Sunday, 20 September 2020

Movie Review: Without Reservations (1946)

A romantic comedy, Without Reservations invests in a complicated premise but then abandons it in favour of an underdeveloped jealousy ploy.

Author Christopher "Kit" Madden (Claudette Colbert) is the talk of the nation, as her inspiring novel Here Is Tomorrow, a call for post-war nation building, sits for 16 weeks at the top of the bestseller charts. Hollywood producer Henry Baldwin (Thurston Hall) has optioned the book and is eagerly awaiting Kit's arrival in Los Angeles. Just before she boards the train Kit is disappointed to learn Cary Grant has passed on the role of the book's hero Mark Winston. 

But she soon spots Marine Captain "Rusty" Thomas (John Wayne) and his traveling buddy Lieutenant "Dink" Watson (Don DeFore), and decides Rusty would be perfect for the role. On the train ride Kit befriends Rusty and Dink but hides her identity, eager to find out if Rusty shares her passion for large-scale societal and governmental reforms. Although disappointed to find him more down to earth, Kit starts to fall in love with Rusty, but winning his heart will not be easy.

An adaptation of the book Thanks, God! I'll Take It From Here by Jane Allen and Mae Livingston, Without Reservations is directed by Mervyn LeRoy from an Andrew Solt script. The film combines a long and rather tedious road trip with romance and comedy. The original noble intention delves into the post-war national psyche and occupies plenty of screen time, Madden's book seemingly a forward-looking manifesto (disguised as a romance) for overhauling everything from childhood education to land development patterns. 

Discussions of the book are surprisingly the best parts of the movie's first two acts, because Solt and LeRoy are unable to do much else within the confines of the moving train. The humour is choppy, and the supporting characters are dominated by the exceptionally irritating Connie (Anne Triola), appropriately nicknamed Beetle. After switching from one train to another and then into a car, the story meanders along with Kit, Rusty and Dink into a quite bland adventure, the would-be lovers irritating each other before the romance even blossoms.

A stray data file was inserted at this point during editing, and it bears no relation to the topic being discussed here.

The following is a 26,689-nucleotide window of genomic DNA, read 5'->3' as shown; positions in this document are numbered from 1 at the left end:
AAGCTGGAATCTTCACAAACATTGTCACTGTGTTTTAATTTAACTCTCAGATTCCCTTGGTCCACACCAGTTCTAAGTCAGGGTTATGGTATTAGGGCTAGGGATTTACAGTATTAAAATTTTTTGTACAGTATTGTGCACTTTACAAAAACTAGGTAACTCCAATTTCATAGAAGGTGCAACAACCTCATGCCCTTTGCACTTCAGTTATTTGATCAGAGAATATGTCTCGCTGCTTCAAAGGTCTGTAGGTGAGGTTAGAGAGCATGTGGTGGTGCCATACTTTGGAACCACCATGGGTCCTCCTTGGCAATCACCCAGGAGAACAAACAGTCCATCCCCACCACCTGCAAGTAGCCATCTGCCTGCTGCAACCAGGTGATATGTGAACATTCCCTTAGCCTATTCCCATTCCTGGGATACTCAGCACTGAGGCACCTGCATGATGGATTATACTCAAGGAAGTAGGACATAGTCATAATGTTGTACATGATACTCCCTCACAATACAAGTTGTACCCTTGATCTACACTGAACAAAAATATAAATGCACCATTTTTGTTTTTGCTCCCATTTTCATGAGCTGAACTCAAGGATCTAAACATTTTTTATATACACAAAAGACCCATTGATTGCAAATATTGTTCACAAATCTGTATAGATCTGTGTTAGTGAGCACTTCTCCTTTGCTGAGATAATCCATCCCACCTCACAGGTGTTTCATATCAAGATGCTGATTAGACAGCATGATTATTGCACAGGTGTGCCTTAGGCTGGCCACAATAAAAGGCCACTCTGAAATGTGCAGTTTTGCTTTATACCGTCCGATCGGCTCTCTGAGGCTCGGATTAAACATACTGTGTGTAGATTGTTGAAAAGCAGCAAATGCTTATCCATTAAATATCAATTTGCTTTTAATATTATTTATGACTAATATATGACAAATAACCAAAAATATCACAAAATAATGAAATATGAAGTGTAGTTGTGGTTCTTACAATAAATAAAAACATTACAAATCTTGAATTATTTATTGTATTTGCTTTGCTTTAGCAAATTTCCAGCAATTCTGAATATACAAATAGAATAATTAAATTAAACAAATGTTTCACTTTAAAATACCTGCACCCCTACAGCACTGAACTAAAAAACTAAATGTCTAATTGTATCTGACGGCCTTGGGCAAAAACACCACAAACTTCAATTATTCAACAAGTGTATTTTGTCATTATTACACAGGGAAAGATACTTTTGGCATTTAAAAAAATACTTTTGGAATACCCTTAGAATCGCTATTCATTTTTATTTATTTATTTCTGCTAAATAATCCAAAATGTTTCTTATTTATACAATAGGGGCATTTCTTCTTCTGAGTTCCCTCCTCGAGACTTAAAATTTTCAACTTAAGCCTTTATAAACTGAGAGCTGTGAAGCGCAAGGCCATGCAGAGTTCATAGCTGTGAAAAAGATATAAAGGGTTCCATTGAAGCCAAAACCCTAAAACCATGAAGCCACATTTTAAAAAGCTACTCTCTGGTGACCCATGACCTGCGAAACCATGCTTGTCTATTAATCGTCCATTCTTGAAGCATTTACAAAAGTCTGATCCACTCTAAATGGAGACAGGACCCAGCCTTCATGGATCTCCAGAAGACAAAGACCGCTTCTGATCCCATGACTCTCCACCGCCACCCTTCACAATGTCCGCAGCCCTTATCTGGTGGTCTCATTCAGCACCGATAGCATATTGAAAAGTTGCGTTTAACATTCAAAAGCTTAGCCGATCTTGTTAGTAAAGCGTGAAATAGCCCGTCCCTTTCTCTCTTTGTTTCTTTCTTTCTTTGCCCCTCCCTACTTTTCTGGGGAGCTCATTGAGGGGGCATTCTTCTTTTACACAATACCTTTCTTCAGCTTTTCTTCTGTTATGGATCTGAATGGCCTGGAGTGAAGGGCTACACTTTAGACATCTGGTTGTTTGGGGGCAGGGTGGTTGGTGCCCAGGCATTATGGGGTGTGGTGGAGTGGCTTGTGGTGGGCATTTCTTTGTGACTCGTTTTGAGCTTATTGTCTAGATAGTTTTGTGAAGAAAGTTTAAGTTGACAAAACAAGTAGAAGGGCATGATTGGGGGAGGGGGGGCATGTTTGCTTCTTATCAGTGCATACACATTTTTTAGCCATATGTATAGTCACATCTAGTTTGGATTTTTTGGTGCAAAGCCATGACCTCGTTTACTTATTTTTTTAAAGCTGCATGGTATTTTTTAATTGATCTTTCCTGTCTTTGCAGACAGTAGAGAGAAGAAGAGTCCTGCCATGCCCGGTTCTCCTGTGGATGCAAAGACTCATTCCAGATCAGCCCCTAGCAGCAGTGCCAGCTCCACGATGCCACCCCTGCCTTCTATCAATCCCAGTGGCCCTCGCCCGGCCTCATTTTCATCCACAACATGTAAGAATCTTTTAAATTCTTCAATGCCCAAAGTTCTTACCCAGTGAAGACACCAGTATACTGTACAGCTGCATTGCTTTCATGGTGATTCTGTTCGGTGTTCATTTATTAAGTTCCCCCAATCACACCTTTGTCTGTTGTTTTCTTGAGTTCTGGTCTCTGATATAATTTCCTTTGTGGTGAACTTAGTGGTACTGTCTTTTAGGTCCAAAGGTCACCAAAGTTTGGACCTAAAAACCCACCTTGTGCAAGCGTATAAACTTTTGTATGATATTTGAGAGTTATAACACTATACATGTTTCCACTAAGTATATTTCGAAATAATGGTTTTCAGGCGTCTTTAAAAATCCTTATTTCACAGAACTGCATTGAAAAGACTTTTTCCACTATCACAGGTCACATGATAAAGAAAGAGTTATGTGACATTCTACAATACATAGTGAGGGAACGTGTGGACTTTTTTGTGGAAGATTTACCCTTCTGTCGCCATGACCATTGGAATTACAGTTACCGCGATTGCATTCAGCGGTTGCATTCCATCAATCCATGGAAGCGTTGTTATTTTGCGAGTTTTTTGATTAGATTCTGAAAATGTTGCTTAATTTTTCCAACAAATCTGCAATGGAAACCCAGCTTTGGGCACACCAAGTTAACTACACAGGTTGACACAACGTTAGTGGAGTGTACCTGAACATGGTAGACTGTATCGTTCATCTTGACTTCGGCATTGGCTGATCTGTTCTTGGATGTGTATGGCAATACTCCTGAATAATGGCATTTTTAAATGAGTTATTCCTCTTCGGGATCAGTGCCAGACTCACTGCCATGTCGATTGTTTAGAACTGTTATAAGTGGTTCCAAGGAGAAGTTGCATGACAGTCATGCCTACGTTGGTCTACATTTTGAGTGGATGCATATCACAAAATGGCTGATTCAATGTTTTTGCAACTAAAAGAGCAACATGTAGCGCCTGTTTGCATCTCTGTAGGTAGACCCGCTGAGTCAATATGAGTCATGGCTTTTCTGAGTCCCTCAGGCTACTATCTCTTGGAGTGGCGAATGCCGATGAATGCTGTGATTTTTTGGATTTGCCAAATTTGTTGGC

A long stop at a ranch occupied by the Mexican Ortega immigrant family gives the alluring Dona Drake as Dolores Ortega every opportunity to throw herself at Rusty and inflame Kit's jealousy. Once Kit finally arrives in Los Angeles she returns the favour in a final act running on fumes, the film stumbling into a dry exchange of letters. The story stalls into the gossip columns, the lovers not even sharing the screen together, the movie-casting project and the social commentary entirely discarded.

Claudette Colbert and John Wayne are game but share little chemistry, and the supporting cast is thin, although Cary Grant pops us as himself in an uncredited cameo. Without Reservations spends a long time on the train, but gets comprehensively sidetracked.



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